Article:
Why James Gunn’s The Suicide Squad Had To Be Rated R

Polka Dot Man in The Suicide Squad

We have seen the comic book genre evolve and mature over the years -- to the point where an R-rated comic book adaptation isn’t as rare of a concept as it once might have been. Typically, superhero blockbusters are meant to appeal to all audiences, young and old. But when the material calls for a grittier, dirtier approach, then movies like Logan, Deadpool, Joker and more fight to get that R rating, and often succeed. This also is the case with James Gunn’s upcoming The Suicide Squad, a standalone movie that is neither a sequel to the 2017 version directed by David Ayer, nor a reboot of that story. It’s merely a standalone film that Gunn conceived and pitched to DC and Warner Bros., and we learned on the set that from Day One, Gunn meant this is be R rated.

CinemaBlend traveled to the set of James Gunn’s The Suicide Squad to learn how the Guardians of the Galaxy filmmaker would approach a DC project. And it was during a conversation with the movie’s producer, Peter Safran, that he told us Gunn’s pitch for the material is 100% the reason that the upcoming movie embraced its R rating. Safran said to us:

James Gunn. His vision for it. Those movies that it's somewhat based on, those 1970s war movies, those are hardcore movies. So I think it's a lot of fun for James to be able to flex some of those muscles that (he) can't do on a PG-13 Guardians movie. He's pretty hardcore with it.

The Dirty Dozen got thrown around a lot on set by James Gunn’s cast as a reference point for The Suicide Squad. And though it’s more recent, the opening scene of Gunn’s movie is said to call to mind Steven Spielberg’s Saving Private Ryan. Yeah, it sounds like we may lose a few team members before the audience even gets too comfortable in their seats.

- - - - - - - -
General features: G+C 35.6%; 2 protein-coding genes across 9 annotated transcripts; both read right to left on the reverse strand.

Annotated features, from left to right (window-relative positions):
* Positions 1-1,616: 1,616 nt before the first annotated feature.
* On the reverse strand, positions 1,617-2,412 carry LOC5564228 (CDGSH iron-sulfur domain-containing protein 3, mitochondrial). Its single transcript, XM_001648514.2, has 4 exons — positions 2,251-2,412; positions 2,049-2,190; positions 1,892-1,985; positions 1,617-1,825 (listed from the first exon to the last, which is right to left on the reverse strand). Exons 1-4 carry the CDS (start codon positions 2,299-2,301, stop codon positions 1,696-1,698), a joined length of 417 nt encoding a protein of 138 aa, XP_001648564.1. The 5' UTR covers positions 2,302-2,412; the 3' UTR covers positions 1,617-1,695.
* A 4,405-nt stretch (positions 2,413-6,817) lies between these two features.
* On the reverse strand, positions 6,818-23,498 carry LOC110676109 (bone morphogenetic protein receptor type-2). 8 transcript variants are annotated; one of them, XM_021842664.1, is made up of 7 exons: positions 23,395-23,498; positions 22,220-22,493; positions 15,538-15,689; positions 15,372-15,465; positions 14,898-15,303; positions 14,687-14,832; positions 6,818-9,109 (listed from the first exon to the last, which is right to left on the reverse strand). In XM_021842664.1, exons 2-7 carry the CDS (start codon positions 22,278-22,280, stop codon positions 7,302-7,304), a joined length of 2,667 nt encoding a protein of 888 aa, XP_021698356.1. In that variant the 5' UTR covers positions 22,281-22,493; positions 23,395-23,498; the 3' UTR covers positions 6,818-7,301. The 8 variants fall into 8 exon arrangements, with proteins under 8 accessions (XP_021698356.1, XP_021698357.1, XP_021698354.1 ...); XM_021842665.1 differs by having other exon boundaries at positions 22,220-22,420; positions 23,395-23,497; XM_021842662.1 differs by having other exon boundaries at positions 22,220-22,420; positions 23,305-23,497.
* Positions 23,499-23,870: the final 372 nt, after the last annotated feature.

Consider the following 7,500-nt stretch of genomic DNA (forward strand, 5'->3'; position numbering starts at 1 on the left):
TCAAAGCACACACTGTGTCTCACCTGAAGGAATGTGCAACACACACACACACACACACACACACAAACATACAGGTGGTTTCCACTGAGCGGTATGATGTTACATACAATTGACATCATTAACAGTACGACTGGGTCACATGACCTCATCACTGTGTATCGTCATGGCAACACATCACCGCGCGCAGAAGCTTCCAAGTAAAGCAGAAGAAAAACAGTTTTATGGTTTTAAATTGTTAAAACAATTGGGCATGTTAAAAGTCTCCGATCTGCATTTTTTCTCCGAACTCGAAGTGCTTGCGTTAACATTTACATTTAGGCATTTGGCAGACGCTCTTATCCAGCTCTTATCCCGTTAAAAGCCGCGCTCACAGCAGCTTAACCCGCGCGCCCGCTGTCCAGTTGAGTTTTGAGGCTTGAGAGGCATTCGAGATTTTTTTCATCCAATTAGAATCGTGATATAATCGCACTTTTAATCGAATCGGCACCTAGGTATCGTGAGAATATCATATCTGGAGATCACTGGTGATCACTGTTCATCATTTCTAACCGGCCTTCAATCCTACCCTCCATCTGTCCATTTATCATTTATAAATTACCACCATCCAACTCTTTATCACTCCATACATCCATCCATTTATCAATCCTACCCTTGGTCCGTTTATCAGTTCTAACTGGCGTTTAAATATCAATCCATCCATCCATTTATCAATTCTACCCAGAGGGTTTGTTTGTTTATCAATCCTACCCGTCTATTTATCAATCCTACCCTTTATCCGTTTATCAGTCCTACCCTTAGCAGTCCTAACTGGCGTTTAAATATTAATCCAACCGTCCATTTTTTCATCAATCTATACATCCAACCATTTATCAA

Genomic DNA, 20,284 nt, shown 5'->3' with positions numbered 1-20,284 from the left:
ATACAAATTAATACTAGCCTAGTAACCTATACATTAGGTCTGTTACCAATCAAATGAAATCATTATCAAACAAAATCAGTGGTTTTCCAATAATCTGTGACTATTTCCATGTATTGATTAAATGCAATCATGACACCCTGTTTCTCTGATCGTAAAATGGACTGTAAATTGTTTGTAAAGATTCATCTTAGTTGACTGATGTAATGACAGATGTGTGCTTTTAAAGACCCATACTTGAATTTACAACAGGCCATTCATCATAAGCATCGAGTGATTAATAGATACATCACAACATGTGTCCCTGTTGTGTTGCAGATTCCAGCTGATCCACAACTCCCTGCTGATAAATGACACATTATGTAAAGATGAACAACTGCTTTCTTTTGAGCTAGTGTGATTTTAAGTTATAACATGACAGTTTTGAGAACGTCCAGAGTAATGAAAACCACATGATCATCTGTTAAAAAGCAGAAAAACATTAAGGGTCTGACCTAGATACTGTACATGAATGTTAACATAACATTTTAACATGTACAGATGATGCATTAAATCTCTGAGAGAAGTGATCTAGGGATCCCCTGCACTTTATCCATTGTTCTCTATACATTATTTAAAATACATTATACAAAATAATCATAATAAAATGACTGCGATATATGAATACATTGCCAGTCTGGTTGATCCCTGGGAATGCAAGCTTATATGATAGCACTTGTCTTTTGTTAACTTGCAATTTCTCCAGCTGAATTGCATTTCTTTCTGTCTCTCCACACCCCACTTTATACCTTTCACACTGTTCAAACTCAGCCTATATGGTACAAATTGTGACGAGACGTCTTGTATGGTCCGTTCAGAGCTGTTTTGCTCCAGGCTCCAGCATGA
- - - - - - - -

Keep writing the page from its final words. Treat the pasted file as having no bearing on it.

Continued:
Gunn was swamped with filming on the say we visited set, but he did stop long enough to tell us:

It really is a war [film]. It is just a more grounded story. It's a sad story. And one of the most fun things I think at the end of the day, even though we do kill in Guardians of the Galaxy, we do kill some of them, but in this movie, it really is about you don't know who's going to get killed. And I think with the Guardians, you start out knowing these are, you know, guys that may have different problems, but at the end of the day, they're all really good people. And that isn't the case with this. This is a much more complicated story. Some of these characters may end up being good, some of them are definitely not good, and some of them – most of them — are somewhere in between different shades of grey.

There’s a reason why there are SO MANY characters on the roster of James Gunn’s The Suicide Squad. Some characters may exist to just be cannon fodder when the explosions go off. Chances are Margot Robbie’s Harley Quinn lives to fight another day. The studio won’t let James Gunn kill off a moneymaker like Quinn. But as for the R rating, The Suicide Squad producer Charles Roven confirmed:

There's no way that you could have made this movie in the vision that James had without it being an R. And from the time that he came to the project, he made everybody know that his vision was R rated, and it was to be intrinsically integrated into the movie. And so you wouldn't be able to release it any other way. And it was something that Warner Brothers had to digest. But when he explained how he was going to do it, and how he was going to handle it, everybody agreed that it was worth the challenge. And we still feel the same way with the movie.

Now we can’t wait to see what audiences think of the movie. We’ll find out soon, as The Suicide Squad will land in theaters and be able to stream on HBO Max beginning on August 6.

Sean O'Connell
Managing Editor

Sean O’Connell is a journalist and CinemaBlend’s Managing Editor. Having been with the site since 2011, Sean interviewed myriad directors, actors and producers, and created ReelBlend, which he proudly cohosts with Jake Hamilton and Kevin McCarthy. And he's the author of RELEASE THE SNYDER CUT, the Spider-Man history book WITH GREAT POWER, and an upcoming book about Bruce Willis.